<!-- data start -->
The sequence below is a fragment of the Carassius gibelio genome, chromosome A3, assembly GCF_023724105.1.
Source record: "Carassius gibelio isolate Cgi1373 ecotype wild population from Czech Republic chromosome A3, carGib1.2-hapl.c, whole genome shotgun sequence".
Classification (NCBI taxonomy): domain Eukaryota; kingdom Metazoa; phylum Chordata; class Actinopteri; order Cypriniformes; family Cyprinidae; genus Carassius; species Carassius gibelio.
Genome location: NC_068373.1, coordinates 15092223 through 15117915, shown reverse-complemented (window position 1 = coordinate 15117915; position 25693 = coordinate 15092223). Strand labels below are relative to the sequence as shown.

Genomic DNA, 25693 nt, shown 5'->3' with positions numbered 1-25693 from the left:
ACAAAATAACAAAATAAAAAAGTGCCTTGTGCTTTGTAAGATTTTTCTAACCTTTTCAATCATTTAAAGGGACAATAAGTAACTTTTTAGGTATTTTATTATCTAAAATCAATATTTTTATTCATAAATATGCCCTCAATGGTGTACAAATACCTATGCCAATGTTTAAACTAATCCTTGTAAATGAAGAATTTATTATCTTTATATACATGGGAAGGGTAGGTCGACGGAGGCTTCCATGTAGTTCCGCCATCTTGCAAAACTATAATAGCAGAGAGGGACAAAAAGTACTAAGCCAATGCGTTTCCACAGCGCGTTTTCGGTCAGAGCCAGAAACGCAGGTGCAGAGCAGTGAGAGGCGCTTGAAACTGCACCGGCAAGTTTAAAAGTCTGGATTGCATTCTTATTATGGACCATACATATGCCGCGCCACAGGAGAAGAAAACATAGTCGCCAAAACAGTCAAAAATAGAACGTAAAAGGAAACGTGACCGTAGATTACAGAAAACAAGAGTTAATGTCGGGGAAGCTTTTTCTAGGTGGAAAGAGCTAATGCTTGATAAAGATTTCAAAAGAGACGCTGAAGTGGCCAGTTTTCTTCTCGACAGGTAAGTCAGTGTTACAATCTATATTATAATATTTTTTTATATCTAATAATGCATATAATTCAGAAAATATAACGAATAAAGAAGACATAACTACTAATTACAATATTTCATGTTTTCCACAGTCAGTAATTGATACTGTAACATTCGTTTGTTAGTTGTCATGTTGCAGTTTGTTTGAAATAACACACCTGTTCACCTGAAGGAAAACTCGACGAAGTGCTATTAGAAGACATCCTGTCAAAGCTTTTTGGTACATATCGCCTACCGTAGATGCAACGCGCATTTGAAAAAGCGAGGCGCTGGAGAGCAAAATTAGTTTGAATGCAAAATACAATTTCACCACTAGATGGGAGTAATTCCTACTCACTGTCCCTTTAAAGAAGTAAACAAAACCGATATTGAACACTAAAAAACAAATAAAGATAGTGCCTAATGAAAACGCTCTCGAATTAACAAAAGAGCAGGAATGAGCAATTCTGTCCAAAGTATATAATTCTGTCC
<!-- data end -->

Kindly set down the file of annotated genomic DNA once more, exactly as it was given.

The sequence below is a fragment of the Carassius gibelio genome, chromosome A3, assembly GCF_023724105.1.
Source record: "Carassius gibelio isolate Cgi1373 ecotype wild population from Czech Republic chromosome A3, carGib1.2-hapl.c, whole genome shotgun sequence".
Classification (NCBI taxonomy): domain Eukaryota; kingdom Metazoa; phylum Chordata; class Actinopteri; order Cypriniformes; family Cyprinidae; genus Carassius; species Carassius gibelio.
Genome location: NC_068373.1, coordinates 15092223 through 15117915, shown reverse-complemented (window position 1 = coordinate 15117915; position 25693 = coordinate 15092223). Strand labels below are relative to the sequence as shown.

Genomic DNA, 25693 nt, shown 5'->3' with positions numbered 1-25693 from the left:
ACAAAATAACAAAATAAAAAAGTGCCTTGTGCTTTGTAAGATTTTTCTAACCTTTTCAATCATTTAAAGGGACAATAAGTAACTTTTTAGGTATTTTATTATCTAAAATCAATATTTTTATTCATAAATATGCCCTCAATGGTGTACAAATACCTATGCCAATGTTTAAACTAATCCTTGTAAATGAAGAATTTATTATCTTTATATACATGGGAAGGGTAGGTCGACGGAGGCTTCCATGTAGTTCCGCCATCTTGCAAAACTATAATAGCAGAGAGGGACAAAAAGTACTAAGCCAATGCGTTTCCACAGCGCGTTTTCGGTCAGAGCCAGAAACGCAGGTGCAGAGCAGTGAGAGGCGCTTGAAACTGCACCGGCAAGTTTAAAAGTCTGGATTGCATTCTTATTATGGACCATACATATGCCGCGCCACAGGAGAAGAAAACATAGTCGCCAAAACAGTCAAAAATAGAACGTAAAAGGAAACGTGACCGTAGATTACAGAAAACAAGAGTTAATGTCGGGGAAGCTTTTTCTAGGTGGAAAGAGCTAATGCTTGATAAAGATTTCAAAAGAGACGCTGAAGTGGCCAGTTTTCTTCTCGACAGGTAAGTCAGTGTTACAATCTATATTATAATATTTTTTTATATCTAATAATGCATATAATTCAGAAAATATAACGAATAAAGAAGACATAACTACTAATTACAATATTTCATGTTTTCCACAGTCAGTAATTGATACTGTAACATTCGTTTGTTAGTTGTCATGTTGCAGTTTGTTTGAAATAACACACCTGTTCACCTGAAGGAAAACTCGACGAAGTGCTATTAGAAGACATCCTGTCAAAGCTTTTTGGTACATATCGCCTACCGTAGATGCAACGCGCATTTGAAAAAGCGAGGCGCTGGAGAGCAAAATTAGTTTGAATGCAAAATACAATTTCACCACTAGATGGGAGTAATTCCTACTCACTGTCCCTTTAAAGAAGTAAACAAAACCGATATTGAACACTAAAAAACAAATAAAGATAGTGCCTAATGAAAACGCTCTCGAATTAACAAAAGAGCAGGAATGAGCAATTCTGTCCAAAGTATATAATTCTGTCC